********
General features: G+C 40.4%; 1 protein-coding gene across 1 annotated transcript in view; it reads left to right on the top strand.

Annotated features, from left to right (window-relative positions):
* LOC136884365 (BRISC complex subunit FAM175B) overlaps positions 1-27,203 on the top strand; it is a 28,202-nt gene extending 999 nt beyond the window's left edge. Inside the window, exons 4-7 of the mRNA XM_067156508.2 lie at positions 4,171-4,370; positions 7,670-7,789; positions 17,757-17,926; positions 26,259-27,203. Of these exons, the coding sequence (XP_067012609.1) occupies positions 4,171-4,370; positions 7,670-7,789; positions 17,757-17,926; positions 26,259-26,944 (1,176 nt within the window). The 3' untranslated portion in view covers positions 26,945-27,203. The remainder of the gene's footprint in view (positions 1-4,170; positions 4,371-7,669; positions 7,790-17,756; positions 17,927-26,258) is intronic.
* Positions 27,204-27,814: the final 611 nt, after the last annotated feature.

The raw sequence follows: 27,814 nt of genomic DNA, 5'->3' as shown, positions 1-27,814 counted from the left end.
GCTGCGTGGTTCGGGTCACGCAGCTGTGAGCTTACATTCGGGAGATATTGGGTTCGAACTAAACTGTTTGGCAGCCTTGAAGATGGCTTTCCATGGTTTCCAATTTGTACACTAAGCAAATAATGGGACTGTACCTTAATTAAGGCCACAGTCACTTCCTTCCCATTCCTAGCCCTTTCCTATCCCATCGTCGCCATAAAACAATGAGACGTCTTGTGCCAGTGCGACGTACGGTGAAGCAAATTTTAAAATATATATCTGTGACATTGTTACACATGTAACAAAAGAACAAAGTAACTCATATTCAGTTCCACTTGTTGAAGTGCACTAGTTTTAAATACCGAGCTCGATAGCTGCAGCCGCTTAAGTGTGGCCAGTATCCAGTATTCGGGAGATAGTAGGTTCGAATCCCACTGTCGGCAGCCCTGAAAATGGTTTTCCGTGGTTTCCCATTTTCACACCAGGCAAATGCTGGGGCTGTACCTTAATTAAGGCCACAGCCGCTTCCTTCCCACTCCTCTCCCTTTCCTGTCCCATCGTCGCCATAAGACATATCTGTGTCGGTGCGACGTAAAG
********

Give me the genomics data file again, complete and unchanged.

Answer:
General features: G+C 40.4%; 1 protein-coding gene across 1 annotated transcript in view; it reads left to right on the top strand.

Annotated features, from left to right (window-relative positions):
* LOC136884365 (BRISC complex subunit FAM175B) overlaps positions 1-27,203 on the top strand; it is a 28,202-nt gene extending 999 nt beyond the window's left edge. Inside the window, exons 4-7 of the mRNA XM_067156508.2 lie at positions 4,171-4,370; positions 7,670-7,789; positions 17,757-17,926; positions 26,259-27,203. Of these exons, the coding sequence (XP_067012609.1) occupies positions 4,171-4,370; positions 7,670-7,789; positions 17,757-17,926; positions 26,259-26,944 (1,176 nt within the window). The 3' untranslated portion in view covers positions 26,945-27,203. The remainder of the gene's footprint in view (positions 1-4,170; positions 4,371-7,669; positions 7,790-17,756; positions 17,927-26,258) is intronic.
* Positions 27,204-27,814: the final 611 nt, after the last annotated feature.

The raw sequence follows: 27,814 nt of genomic DNA, 5'->3' as shown, positions 1-27,814 counted from the left end.
GCTGCGTGGTTCGGGTCACGCAGCTGTGAGCTTACATTCGGGAGATATTGGGTTCGAACTAAACTGTTTGGCAGCCTTGAAGATGGCTTTCCATGGTTTCCAATTTGTACACTAAGCAAATAATGGGACTGTACCTTAATTAAGGCCACAGTCACTTCCTTCCCATTCCTAGCCCTTTCCTATCCCATCGTCGCCATAAAACAATGAGACGTCTTGTGCCAGTGCGACGTACGGTGAAGCAAATTTTAAAATATATATCTGTGACATTGTTACACATGTAACAAAAGAACAAAGTAACTCATATTCAGTTCCACTTGTTGAAGTGCACTAGTTTTAAATACCGAGCTCGATAGCTGCAGCCGCTTAAGTGTGGCCAGTATCCAGTATTCGGGAGATAGTAGGTTCGAATCCCACTGTCGGCAGCCCTGAAAATGGTTTTCCGTGGTTTCCCATTTTCACACCAGGCAAATGCTGGGGCTGTACCTTAATTAAGGCCACAGCCGCTTCCTTCCCACTCCTCTCCCTTTCCTGTCCCATCGTCGCCATAAGACATATCTGTGTCGGTGCGACGTAAAG